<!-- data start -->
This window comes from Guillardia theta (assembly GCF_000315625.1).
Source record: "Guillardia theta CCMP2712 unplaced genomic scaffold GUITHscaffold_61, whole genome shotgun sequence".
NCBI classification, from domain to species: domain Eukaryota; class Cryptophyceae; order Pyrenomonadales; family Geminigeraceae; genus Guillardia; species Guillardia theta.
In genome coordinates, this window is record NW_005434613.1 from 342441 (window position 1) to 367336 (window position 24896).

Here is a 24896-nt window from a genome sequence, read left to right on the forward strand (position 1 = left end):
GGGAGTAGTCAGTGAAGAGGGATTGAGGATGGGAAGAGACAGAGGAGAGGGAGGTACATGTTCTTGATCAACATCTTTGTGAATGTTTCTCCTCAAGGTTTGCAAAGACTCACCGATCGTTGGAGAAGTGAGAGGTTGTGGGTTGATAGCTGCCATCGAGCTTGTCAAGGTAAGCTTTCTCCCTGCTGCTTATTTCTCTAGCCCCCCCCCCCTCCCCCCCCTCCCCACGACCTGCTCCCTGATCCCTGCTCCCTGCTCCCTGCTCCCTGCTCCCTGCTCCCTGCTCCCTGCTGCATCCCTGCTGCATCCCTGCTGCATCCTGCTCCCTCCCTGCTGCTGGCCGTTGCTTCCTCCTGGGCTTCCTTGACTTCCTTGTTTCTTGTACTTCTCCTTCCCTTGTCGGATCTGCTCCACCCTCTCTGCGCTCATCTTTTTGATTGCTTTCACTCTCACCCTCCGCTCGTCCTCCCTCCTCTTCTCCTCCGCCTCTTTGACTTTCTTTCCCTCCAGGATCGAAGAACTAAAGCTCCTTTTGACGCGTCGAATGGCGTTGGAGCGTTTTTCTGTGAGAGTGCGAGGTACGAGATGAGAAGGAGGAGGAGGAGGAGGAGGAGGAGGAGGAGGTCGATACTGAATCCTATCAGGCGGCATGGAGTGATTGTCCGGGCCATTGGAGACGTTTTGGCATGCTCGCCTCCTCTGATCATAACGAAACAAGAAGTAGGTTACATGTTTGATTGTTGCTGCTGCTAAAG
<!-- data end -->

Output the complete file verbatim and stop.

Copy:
This window comes from Guillardia theta (assembly GCF_000315625.1).
Source record: "Guillardia theta CCMP2712 unplaced genomic scaffold GUITHscaffold_61, whole genome shotgun sequence".
NCBI classification, from domain to species: domain Eukaryota; class Cryptophyceae; order Pyrenomonadales; family Geminigeraceae; genus Guillardia; species Guillardia theta.
In genome coordinates, this window is record NW_005434613.1 from 342441 (window position 1) to 367336 (window position 24896).

Here is a 24896-nt window from a genome sequence, read left to right on the forward strand (position 1 = left end):
GGGAGTAGTCAGTGAAGAGGGATTGAGGATGGGAAGAGACAGAGGAGAGGGAGGTACATGTTCTTGATCAACATCTTTGTGAATGTTTCTCCTCAAGGTTTGCAAAGACTCACCGATCGTTGGAGAAGTGAGAGGTTGTGGGTTGATAGCTGCCATCGAGCTTGTCAAGGTAAGCTTTCTCCCTGCTGCTTATTTCTCTAGCCCCCCCCCCCTCCCCCCCCTCCCCACGACCTGCTCCCTGATCCCTGCTCCCTGCTCCCTGCTCCCTGCTCCCTGCTCCCTGCTCCCTGCTGCATCCCTGCTGCATCCCTGCTGCATCCTGCTCCCTCCCTGCTGCTGGCCGTTGCTTCCTCCTGGGCTTCCTTGACTTCCTTGTTTCTTGTACTTCTCCTTCCCTTGTCGGATCTGCTCCACCCTCTCTGCGCTCATCTTTTTGATTGCTTTCACTCTCACCCTCCGCTCGTCCTCCCTCCTCTTCTCCTCCGCCTCTTTGACTTTCTTTCCCTCCAGGATCGAAGAACTAAAGCTCCTTTTGACGCGTCGAATGGCGTTGGAGCGTTTTTCTGTGAGAGTGCGAGGTACGAGATGAGAAGGAGGAGGAGGAGGAGGAGGAGGAGGAGGAGGTCGATACTGAATCCTATCAGGCGGCATGGAGTGATTGTCCGGGCCATTGGAGACGTTTTGGCATGCTCGCCTCCTCTGATCATAACGAAACAAGAAGTAGGTTACATGTTTGATTGTTGCTGCTGCTAAAG